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~ Mr. PUTNAM. We have had in my force the addition of one position in the copyright office at a salary of $2,500. Mr. LIVINGSTON. What makes the change between 430 and 478 in the estimates here? Mr. PUTNAM. For the next year 30 positions in my force, and the balance, presumably, in the superintendent's. Mr. BINGHAM. Now, eliminating the two divisions of cards and copyright, what is your force now in the library Mr. PUTNAM. My force consists of about 200 persons. Mr. BINGHAM. What are their special lines of work?

ORGANIZATION OF THE LIBRARY.

Mr. PUTNAM. In the first place, of course, there is the office of general administration, my own and the chief clerk's. There is the division that sees to the ordering of material, the purchasing and the receiving, and the accessioning of it. There is a division that sees to the classification and the cataloguing of the books and pamphlets, and there are the various special divisions that handle material, special in form, putting it through all the processes after its initial receipt. These are the divisions of manuscripts, maps, music, prints, periodical, documents, and law, including the law library at the Capitol; and finally, sir, there is the reading-room force, the general readingroom force, which takes care of the central reading room, the book stacks, and the special reading rooms. Mr. BINGHAM. All that is for the continuous calling for books by visitors? Mr. PUTNAM. Yes, sir; and books for outside use. Mr. BINGHAM. What are the rules as to outside use ! Mr. PUTNAM. All Senators and Representatives and their families have the privilege of taking out books for family use; also all the members of the Supreme Court and the various courts and the higher officials in the executive departments. But, in addition, any scientist in a government bureau making a request for a book through the librarian of that bureau or department may get books. In addition, beyond that any investigator in the United States anywhere who needs, for a purpose calculated to advance the boundaries of knowledge and not merely for general reading or recreation, a book that we have and which it is not the duty of his local library to supply can have it borrowed from us by his local library for his use there. Mr. BINGHAM. And that as a rule is an honest call? The records show the return duly 7 Mr. PUTNAM. Yes. We judge each application on its merits; and its merits, or credentials, you may say, may consist in the fact that the man is a professor in a university pursuing scientific research, or the book itself is one that is of interest only to a man who is pursuing scientific research.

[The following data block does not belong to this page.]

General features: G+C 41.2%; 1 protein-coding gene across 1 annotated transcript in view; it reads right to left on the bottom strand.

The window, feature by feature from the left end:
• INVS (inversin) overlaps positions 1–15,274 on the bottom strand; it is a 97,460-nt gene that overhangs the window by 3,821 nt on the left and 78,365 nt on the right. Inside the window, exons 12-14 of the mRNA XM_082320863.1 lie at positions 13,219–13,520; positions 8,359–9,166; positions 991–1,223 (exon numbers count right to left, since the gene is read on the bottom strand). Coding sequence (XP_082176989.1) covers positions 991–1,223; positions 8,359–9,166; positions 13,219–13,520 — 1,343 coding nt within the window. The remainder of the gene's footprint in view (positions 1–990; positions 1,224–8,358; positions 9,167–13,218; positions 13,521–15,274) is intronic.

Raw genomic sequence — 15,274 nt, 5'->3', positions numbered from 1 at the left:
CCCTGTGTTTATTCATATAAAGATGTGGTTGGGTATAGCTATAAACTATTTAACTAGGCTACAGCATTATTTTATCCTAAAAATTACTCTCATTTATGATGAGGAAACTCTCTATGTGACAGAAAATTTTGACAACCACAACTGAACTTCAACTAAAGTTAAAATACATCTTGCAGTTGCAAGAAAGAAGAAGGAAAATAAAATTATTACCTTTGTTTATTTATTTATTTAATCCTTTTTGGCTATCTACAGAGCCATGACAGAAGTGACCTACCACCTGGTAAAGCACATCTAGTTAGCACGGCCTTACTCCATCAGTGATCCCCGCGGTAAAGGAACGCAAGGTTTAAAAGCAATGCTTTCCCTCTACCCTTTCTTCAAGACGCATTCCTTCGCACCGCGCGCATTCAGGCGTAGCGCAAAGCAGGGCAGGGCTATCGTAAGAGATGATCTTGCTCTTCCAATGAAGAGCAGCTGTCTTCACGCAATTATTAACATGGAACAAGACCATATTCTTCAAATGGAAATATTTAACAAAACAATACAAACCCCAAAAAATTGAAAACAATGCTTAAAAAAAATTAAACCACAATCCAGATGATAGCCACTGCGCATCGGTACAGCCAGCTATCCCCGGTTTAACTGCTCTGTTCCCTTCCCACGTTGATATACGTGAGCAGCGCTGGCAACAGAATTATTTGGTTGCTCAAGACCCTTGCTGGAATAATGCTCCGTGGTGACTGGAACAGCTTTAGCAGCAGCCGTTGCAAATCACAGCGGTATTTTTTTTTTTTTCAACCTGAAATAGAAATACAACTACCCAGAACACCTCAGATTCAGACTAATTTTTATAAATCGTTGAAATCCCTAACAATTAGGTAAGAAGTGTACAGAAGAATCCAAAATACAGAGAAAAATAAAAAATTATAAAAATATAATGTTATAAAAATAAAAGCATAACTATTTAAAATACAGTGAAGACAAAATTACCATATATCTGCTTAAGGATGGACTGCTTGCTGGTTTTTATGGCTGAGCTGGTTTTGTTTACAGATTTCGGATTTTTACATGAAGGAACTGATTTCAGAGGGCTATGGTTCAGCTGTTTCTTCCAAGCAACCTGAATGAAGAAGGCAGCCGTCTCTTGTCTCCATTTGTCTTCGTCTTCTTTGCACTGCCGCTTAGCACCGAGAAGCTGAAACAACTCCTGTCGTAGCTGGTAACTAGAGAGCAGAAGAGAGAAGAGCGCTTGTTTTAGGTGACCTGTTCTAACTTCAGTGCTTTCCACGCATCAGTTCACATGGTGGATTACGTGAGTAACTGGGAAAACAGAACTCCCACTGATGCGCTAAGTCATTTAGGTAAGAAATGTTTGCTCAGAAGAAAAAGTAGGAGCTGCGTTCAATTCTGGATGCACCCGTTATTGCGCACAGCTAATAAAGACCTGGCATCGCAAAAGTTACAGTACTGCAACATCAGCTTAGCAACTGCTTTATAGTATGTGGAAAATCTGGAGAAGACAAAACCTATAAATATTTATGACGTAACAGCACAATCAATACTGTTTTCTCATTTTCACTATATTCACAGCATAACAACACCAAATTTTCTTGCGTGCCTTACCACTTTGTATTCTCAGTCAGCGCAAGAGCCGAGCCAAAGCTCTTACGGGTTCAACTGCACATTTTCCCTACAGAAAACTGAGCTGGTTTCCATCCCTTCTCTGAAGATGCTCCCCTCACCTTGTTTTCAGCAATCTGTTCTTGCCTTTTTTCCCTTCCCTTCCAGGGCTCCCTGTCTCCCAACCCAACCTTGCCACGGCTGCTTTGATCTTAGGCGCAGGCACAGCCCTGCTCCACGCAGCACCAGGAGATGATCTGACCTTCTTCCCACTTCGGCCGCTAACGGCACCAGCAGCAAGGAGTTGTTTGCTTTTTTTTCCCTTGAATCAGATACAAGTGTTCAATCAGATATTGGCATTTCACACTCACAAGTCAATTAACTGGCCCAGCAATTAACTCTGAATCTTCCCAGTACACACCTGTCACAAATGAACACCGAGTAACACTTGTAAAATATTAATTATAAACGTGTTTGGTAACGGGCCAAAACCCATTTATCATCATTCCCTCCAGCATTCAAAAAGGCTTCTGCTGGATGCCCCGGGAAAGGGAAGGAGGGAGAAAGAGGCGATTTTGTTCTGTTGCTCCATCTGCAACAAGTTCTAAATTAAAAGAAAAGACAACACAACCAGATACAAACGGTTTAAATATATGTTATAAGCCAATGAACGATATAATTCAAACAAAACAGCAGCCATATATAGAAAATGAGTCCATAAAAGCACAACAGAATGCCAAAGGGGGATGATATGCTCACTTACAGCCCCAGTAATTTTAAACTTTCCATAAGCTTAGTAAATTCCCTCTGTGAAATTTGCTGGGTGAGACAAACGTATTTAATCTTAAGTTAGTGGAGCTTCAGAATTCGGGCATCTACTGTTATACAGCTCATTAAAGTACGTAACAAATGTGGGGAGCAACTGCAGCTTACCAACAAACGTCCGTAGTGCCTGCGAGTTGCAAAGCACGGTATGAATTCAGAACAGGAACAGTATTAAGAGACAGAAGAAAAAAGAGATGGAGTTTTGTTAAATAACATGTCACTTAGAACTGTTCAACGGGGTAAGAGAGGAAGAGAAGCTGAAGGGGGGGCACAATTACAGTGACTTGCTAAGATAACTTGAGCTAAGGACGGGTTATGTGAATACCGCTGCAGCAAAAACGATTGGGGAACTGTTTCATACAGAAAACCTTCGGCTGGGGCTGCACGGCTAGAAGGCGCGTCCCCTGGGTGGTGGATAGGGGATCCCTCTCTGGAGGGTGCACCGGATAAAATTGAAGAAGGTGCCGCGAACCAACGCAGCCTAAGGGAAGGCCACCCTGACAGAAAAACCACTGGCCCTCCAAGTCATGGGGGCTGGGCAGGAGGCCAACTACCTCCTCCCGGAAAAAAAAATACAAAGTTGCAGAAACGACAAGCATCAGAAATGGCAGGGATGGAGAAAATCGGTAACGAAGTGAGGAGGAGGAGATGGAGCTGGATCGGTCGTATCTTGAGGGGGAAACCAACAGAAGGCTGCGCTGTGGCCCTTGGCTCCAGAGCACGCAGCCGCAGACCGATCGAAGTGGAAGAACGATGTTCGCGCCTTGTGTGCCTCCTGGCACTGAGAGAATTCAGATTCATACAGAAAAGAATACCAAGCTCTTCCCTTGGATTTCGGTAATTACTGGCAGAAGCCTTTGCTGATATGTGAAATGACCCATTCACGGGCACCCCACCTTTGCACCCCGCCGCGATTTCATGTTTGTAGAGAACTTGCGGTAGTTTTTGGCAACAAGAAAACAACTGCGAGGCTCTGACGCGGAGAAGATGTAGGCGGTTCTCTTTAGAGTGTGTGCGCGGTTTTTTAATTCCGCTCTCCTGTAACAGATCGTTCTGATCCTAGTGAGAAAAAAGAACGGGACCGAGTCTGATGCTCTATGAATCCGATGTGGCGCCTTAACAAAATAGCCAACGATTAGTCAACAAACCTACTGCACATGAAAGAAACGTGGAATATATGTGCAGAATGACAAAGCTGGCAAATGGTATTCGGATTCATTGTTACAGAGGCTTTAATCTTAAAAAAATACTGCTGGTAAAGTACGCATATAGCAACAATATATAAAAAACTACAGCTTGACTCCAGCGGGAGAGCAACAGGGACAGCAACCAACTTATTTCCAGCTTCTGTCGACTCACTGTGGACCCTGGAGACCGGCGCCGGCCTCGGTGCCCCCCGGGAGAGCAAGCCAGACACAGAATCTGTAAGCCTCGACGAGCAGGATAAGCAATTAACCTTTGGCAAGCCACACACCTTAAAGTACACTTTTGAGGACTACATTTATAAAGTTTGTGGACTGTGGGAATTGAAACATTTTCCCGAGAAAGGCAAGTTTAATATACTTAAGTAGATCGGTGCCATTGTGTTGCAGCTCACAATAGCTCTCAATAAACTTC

ACCESSIONS TO THE LIBRARY.